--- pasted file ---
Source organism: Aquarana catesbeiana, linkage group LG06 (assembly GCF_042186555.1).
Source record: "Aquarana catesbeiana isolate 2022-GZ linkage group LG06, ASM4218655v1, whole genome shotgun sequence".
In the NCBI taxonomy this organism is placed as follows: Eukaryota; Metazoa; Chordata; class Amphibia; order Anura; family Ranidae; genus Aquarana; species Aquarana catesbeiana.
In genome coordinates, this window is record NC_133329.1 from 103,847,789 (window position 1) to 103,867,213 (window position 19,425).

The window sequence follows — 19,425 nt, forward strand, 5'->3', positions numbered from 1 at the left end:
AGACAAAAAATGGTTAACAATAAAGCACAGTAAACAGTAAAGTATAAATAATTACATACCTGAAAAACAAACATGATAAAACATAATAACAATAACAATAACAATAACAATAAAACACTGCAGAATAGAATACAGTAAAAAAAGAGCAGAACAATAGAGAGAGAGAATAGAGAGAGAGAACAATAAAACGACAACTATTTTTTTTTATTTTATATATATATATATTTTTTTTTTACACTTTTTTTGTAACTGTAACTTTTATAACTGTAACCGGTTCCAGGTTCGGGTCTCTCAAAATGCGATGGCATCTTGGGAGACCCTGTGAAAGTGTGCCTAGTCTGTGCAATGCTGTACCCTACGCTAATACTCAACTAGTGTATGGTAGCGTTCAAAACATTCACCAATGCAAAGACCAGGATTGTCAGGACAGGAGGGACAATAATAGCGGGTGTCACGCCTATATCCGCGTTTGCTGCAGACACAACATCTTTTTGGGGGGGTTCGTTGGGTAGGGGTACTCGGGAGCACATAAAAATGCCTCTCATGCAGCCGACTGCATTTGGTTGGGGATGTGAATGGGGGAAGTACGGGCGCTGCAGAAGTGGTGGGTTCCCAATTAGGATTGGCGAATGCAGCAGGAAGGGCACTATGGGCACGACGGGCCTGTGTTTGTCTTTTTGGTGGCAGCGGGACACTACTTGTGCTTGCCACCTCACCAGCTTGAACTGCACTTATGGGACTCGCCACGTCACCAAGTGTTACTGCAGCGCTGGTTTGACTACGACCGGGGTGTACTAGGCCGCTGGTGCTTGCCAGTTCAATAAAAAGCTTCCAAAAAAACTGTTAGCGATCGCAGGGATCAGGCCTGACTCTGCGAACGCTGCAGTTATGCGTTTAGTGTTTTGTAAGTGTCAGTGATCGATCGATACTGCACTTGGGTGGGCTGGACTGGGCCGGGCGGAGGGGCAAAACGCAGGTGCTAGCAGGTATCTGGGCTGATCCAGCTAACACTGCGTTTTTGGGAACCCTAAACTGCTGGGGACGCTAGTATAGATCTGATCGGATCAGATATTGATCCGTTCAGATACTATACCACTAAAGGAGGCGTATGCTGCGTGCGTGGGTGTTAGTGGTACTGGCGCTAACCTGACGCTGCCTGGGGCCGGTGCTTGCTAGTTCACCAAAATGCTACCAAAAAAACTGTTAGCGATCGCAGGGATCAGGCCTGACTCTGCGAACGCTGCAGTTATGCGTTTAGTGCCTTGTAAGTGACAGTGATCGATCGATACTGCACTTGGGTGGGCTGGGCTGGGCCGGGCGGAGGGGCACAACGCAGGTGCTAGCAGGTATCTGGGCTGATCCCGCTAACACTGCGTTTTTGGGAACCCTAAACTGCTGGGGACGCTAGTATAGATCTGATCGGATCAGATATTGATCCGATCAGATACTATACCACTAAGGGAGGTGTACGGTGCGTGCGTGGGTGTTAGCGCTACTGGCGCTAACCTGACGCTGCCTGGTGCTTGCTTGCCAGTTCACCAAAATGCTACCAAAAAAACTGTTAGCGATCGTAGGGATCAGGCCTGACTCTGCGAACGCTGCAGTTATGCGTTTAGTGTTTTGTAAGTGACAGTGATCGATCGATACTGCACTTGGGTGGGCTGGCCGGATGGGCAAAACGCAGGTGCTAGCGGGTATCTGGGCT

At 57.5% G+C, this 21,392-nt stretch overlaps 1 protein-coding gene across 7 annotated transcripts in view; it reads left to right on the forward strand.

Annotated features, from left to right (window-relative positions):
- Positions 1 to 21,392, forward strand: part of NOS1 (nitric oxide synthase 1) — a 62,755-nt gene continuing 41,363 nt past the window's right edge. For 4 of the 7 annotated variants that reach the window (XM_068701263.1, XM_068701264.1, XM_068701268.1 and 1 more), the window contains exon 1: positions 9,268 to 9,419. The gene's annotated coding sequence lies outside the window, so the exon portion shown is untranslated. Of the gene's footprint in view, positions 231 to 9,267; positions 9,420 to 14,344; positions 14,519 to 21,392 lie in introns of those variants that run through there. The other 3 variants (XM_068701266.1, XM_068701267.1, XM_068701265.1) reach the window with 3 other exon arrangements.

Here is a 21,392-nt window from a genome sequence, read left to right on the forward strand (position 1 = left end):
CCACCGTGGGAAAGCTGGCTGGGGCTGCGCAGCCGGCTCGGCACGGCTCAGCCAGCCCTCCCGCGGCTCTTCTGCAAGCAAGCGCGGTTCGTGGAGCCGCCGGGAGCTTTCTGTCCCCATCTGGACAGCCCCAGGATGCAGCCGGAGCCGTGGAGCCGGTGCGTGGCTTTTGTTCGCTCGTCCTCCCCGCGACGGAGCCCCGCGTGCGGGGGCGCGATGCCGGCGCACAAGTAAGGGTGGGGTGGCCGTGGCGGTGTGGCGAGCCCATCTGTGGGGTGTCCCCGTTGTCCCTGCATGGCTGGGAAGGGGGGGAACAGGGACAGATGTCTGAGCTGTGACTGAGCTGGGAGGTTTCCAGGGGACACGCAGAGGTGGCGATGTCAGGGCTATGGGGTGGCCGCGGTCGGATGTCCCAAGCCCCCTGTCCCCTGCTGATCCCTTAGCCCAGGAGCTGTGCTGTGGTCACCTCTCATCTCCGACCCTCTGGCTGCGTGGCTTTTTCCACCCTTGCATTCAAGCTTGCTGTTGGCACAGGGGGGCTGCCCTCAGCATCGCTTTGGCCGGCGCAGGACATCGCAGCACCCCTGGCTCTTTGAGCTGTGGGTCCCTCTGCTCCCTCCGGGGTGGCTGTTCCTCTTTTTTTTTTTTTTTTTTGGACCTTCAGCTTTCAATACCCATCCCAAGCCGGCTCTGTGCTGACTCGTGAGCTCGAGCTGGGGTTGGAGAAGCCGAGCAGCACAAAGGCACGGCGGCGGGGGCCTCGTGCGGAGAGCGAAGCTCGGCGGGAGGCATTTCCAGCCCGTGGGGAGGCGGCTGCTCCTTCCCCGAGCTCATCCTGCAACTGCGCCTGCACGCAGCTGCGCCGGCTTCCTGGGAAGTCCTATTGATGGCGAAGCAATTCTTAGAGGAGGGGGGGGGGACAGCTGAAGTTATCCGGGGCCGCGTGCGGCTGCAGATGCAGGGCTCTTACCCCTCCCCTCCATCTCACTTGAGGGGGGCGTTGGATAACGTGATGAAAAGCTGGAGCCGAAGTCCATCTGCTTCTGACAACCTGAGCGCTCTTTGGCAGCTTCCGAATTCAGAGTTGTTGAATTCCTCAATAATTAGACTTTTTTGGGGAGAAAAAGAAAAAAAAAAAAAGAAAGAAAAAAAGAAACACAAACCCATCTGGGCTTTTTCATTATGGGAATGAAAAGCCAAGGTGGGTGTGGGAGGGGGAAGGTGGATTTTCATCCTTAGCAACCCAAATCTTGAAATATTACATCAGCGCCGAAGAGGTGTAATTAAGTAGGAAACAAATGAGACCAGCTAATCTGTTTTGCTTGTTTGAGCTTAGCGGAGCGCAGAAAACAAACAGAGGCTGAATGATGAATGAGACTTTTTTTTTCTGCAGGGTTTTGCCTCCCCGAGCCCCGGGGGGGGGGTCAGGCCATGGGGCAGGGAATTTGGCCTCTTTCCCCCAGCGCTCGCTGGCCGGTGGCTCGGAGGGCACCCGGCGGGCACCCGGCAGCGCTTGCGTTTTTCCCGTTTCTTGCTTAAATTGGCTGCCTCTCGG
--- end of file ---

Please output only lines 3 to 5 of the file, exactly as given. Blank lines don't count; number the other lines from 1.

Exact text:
In the NCBI taxonomy this organism is placed as follows: Eukaryota; Metazoa; Chordata; class Amphibia; order Anura; family Ranidae; genus Aquarana; species Aquarana catesbeiana.
In genome coordinates, this window is record NC_133329.1 from 103,847,789 (window position 1) to 103,867,213 (window position 19,425).

The window sequence follows — 19,425 nt, forward strand, 5'->3', positions numbered from 1 at the left end: